Sure there maybe some minor flaws, but overall and taken as a whole, this is a wonderful live document. The audience is respectful, applauding only between tracks or sections, but then I have seen this tendency among prog and classical audiences anyway, so that isn't so remarkable. Other than volume, the mix on this is very, very good. The album flies by at too quick a pace, lasting less than hour. Knowing that this is an edited version of the performance, one wonders if there won't be a volume two down the road. Seek this one out.

I: Viaduct (6:00) / Struggle For Life I (5:23) / Enigma (1:15) / Struggle For Life II (3:15) / II: Suburban Night (3:19) / Cool Night (3:48) / Night-Red (3:24) / Cool Night Reprise (2:17) / III: Arrival Of Manticore I (2:28) / Aqua (2:01) / Intermezzo (2:39) / Burlesque (3:04) / IV: Finale (4:26) / Shinin? (11:37)

Gábor Egevaári - lyrics, narration
Tamas Görgenyi- artistic director, lyrics
Zoltán Lengyel- Steinway grand piano, Korg Trinity ProX, backing vocals
G´bor Legradi - lead vocals
Zsolt Madai - drums, percussion
Péter Pejtsik - cello, bass
Ferenc Torma - guitar, synthesizer
Bal´zs Winkler - trumpet, synthesizer, piano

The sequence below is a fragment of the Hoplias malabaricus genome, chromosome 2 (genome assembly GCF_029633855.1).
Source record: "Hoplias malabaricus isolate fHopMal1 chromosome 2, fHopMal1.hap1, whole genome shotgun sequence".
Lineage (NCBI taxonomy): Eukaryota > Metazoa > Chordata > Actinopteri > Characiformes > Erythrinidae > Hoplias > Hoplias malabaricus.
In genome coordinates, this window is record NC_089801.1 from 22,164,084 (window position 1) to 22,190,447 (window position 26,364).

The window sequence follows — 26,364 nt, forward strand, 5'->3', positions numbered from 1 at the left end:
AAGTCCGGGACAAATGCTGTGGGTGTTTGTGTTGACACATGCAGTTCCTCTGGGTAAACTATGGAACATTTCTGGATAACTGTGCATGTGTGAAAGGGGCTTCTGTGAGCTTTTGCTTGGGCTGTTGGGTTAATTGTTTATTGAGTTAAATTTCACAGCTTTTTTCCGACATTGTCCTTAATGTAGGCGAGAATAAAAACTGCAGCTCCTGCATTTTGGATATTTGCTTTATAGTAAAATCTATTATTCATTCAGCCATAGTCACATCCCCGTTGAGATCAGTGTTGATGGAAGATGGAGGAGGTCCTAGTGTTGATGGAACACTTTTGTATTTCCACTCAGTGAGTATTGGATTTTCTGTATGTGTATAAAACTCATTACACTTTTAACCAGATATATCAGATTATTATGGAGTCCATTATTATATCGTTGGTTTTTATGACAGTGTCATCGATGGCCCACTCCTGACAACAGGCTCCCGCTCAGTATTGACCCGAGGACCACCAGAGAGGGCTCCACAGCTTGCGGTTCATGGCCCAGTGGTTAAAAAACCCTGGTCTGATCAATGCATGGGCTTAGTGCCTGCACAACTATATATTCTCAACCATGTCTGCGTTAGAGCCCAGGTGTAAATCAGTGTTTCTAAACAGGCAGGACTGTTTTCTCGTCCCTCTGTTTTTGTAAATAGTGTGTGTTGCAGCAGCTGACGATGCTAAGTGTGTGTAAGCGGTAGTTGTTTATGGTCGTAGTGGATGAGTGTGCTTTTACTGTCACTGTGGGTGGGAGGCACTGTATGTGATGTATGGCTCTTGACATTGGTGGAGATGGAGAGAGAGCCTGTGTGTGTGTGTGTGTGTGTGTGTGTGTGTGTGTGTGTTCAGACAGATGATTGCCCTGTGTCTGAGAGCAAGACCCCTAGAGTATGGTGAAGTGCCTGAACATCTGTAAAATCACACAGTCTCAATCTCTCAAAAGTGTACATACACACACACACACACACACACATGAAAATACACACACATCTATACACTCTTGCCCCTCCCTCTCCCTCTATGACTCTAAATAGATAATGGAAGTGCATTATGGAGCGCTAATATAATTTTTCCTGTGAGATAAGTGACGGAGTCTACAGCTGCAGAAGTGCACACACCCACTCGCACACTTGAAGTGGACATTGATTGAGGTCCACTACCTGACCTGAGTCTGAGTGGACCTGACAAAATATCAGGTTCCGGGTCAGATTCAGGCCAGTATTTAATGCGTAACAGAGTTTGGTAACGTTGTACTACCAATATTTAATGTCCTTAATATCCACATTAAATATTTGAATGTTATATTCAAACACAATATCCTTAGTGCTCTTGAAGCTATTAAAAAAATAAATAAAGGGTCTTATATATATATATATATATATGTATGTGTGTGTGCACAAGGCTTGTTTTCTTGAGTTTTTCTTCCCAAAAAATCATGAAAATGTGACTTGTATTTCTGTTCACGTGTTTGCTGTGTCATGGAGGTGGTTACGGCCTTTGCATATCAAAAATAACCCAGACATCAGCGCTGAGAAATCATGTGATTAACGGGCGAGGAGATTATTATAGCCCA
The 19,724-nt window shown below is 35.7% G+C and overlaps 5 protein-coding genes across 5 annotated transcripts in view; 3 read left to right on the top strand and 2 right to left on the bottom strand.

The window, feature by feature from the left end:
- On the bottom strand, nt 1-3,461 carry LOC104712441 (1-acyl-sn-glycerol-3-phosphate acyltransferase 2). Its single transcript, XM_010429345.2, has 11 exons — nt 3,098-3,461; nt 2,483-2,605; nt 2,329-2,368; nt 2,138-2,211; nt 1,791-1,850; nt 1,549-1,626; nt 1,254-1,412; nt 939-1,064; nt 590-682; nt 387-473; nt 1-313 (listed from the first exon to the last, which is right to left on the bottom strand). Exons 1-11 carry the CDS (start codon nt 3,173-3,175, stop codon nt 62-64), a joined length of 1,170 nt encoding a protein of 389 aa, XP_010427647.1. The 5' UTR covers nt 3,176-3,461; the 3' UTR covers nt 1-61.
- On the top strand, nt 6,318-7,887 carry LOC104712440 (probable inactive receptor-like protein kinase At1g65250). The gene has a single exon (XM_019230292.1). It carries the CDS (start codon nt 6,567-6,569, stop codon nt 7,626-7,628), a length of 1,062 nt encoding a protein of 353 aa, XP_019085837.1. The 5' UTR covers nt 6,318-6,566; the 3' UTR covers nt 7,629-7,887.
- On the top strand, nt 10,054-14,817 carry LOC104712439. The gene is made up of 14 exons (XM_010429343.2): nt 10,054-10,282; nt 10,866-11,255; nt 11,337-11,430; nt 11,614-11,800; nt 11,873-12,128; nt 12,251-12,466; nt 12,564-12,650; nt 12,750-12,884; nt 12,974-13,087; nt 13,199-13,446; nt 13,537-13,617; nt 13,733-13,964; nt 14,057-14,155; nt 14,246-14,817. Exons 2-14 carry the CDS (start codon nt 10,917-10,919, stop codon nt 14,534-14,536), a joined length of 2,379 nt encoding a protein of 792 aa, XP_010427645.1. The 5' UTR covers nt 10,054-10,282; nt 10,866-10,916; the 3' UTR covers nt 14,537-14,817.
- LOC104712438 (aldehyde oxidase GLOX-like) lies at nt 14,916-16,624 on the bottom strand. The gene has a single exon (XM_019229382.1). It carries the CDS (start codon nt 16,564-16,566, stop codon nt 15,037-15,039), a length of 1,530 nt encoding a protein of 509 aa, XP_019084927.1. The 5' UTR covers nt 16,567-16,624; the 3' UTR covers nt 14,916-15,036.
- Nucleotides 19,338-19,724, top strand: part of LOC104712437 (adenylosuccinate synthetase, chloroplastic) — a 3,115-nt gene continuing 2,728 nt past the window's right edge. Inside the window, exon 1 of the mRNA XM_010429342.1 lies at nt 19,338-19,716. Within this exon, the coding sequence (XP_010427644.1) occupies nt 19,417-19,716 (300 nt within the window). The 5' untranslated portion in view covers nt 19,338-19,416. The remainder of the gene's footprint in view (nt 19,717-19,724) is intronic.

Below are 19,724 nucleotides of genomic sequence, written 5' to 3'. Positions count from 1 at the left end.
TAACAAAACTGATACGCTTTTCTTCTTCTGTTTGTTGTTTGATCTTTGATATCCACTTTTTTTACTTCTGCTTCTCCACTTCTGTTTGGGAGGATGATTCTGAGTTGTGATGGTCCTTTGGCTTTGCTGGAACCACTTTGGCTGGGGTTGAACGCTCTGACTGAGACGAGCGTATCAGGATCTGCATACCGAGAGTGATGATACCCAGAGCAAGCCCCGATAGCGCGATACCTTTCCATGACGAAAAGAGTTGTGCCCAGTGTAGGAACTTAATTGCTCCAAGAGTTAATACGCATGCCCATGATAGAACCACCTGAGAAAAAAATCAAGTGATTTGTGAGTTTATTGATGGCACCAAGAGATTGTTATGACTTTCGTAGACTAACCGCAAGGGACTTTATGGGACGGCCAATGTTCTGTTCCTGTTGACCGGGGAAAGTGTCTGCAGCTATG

Guests :

Judit Andrejszki - lead vocals
Kristof Fogolyan - flute
Pal Makovecz - trombone
Monika Szabo- flute
Laszlo Borsody - trumpet
Vilmos Horvath - bassoon
György Reé - clarinet
Zsofia Winkler- viola

Opus 1 (1989/2009)
1989 (1989/2009)
Overground Music (1990)
Megalázottak És Megszomorítottak (The Insulted and Injured) (1992)
Föld És Ég (Earth And Sky) (1994)
De Profundis (1996)
Elsõ Évtized (The First Decade) (1996)
After Crying 6 (1997)
Almost Pure Instrumental (1998)
Live - Struggle For Life (essential) (1CD) (2000)
Live - Struggle For Life> (2CD) (2000)
Bootleg Symphony (2001)
Show (2003)

Live (DVD) (2007)

Genre: Progressive Rock

Origin HU

Added: July 10th 2001
Reviewer: Stephanie Sollow
Artist website:
Hits: 1437
Language: english


[ Back to Reviews Index | Post Comment ]